Edwards typically came off the bench in 2020 and 2021, as the starting safety duo of Antoine Winfield Jr. and Jordan Whitehead led a Buccaneers defense that secured 24 regular season wins and a Super Bowl title. But with the latter of those two relocating to the Jets in free agency this past offseason, the onus was on Edwards to prove he was worthy of filling a starting spot. So far, he has done that and more. Edwards has aligned in various spots this season (56 percent of snaps at deep safety, 14 percent as slot CB, 16 percent as off-ball LB) and succeeded in all of them. His 11 defensive stops are tied for second-most among all defensive backs, trailing only Talanoa Hufanga‘s 14. But Edwards has also made an impact through the air, as offenses targeting him as the nearest defender have a total of -8.9 expected points added in 2022 (third-lowest among safeties, behind only Minkah Fitzpatrick and Eddie Jackson). The Buccaneers boast the NFL’s No. 1 scoring defense in 2022, allowing a mere 9.0 points per game, and Edwards’ emergence is an inarguable reason why.
How are the Bears 2-1 despite only having completed 23 passes through three games (19 fewer than the next-closest team)? It’s all about the defense, and the addition of Brisker — a 2022 Next Gen Stats Draft Score “sleeper” — has been a major component of that. Brisker appeared on our rundown of the top-10 rookie debuts due to his pass-coverage prowess, and that trend has not slowed down by any means since then. Only 30.0 percent of targets with Brisker as the nearest defender have been completed this season, the lowest rate among any player at any position with 10-plus targets. And even when the ball does get completed, Brisker’s sure tackling helps limit the big plays, as his 1.9 yards/target allowed as the nearest defender is tied for first (with Chargers CB Bryce Callahan) among all players with 10-plus targets. Brisker has played all over the field (51.3 percent of snaps aligned as deep safety, 13.8 percent as slot CB, 15.3 percent as off-ball LB), and he has been the definition of “instant impact” for one of the league’s most surprising teams thus far.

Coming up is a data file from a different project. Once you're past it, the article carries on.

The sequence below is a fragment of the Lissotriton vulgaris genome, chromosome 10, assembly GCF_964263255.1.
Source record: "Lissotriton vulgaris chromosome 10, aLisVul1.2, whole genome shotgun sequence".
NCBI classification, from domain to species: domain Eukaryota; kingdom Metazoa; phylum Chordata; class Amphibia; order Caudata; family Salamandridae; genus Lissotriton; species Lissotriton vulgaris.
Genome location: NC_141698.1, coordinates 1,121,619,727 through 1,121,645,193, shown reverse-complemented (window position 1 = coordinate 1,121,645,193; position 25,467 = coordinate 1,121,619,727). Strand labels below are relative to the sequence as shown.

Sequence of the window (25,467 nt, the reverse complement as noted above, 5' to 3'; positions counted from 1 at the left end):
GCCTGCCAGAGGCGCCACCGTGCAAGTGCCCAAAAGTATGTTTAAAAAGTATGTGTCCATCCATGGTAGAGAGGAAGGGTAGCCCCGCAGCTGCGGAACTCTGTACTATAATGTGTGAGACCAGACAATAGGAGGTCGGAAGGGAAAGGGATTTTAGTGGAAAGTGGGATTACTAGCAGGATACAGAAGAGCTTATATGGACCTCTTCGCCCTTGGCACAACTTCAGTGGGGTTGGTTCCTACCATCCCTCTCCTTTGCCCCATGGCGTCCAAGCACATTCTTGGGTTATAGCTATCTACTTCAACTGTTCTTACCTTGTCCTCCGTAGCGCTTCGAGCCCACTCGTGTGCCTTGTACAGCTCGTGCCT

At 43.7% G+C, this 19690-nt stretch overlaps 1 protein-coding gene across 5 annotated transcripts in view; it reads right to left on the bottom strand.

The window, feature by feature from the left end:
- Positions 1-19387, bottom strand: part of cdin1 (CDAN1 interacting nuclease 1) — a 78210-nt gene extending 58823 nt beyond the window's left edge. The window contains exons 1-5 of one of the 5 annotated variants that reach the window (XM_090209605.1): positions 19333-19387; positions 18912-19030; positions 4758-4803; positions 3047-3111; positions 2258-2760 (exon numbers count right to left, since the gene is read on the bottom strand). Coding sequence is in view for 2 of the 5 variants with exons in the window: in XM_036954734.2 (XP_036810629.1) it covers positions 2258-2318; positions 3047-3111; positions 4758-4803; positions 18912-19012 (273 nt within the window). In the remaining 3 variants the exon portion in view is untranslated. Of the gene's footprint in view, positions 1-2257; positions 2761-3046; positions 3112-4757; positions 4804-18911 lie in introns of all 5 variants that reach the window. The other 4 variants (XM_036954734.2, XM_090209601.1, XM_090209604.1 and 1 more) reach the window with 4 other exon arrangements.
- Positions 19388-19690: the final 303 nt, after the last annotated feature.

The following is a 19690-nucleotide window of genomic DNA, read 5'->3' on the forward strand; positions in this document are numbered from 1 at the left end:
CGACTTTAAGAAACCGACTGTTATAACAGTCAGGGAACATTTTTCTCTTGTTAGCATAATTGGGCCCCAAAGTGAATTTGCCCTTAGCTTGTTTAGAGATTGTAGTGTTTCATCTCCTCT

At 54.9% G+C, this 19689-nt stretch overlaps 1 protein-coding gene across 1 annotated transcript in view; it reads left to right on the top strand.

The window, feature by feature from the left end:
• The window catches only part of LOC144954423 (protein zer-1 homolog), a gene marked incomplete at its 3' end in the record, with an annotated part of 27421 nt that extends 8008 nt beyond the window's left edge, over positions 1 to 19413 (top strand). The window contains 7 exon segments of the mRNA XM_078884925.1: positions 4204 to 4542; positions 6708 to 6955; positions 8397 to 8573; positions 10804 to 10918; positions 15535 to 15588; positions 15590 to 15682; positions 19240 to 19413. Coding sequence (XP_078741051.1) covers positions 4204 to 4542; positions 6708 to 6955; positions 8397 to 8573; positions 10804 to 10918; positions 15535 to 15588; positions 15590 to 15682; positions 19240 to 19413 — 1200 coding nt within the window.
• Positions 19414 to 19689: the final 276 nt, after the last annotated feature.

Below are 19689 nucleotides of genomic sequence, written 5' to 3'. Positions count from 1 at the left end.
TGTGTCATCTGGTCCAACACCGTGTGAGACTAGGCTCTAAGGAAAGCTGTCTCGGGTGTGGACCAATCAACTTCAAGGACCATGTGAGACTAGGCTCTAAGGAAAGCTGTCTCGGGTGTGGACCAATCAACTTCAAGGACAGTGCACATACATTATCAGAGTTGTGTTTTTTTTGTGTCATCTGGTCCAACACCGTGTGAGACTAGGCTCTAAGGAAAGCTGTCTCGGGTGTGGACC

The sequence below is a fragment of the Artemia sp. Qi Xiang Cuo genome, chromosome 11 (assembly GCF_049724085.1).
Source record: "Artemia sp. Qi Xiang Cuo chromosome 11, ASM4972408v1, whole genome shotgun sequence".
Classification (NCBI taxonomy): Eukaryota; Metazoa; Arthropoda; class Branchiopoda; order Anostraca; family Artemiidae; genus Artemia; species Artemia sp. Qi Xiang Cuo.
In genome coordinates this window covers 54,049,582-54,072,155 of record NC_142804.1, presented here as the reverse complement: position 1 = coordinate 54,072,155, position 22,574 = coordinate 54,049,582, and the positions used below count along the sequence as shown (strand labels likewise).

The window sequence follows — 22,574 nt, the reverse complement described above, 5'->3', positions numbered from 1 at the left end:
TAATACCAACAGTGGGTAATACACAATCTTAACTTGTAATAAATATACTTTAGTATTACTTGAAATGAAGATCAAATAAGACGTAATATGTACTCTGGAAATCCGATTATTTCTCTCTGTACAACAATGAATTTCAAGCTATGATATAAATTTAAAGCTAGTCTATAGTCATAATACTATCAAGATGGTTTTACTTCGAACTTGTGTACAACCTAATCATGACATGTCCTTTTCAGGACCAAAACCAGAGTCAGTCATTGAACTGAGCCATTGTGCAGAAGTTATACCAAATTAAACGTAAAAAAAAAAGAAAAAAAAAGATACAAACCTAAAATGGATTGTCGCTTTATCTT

The Dolphins are known for blitzing their defensive backs. Holland and fellow Miami safety Brandon Jones are the faces at the forefront of that effort. Jones tends to line up all over the field, while Holland has aligned at deep safety on 82.8 percent of snaps this season, but both routinely make their presence felt in the offensive backfield. Holland’s 14 QB pressures since 2021 rank second among safeties, behind only Jones’ 19. Holland’s four sacks over the same span are also second among safeties, behind Jones’ six. As it pertains to 2022 specifically, Holland has a 16.7 percent sack rate, tied for first (with Jeremy Chinn) among all defensive backs with at least five pass rushes. Holland also makes a profound impact when he stays in pass coverage. The second-year pro has three passes defensed this season, and his 50.0 percent ballhawk rate is tied for second among all players with at least five targets, trailing only Texans DB Desmond King.
UPDATE: Holland had five tackles, one run stuff and allowed zero catches (one target) on 33 coverage snaps versus the Bengals on Thursday.
HONORABLE MENTION: Budda Baker, Arizona Cardinals; Eddie Jackson, Chicago Bears; John Johnson, Cleveland Browns.
— Keegan Abdoo, Mike Band and Cole Jacobson contributed to this piece.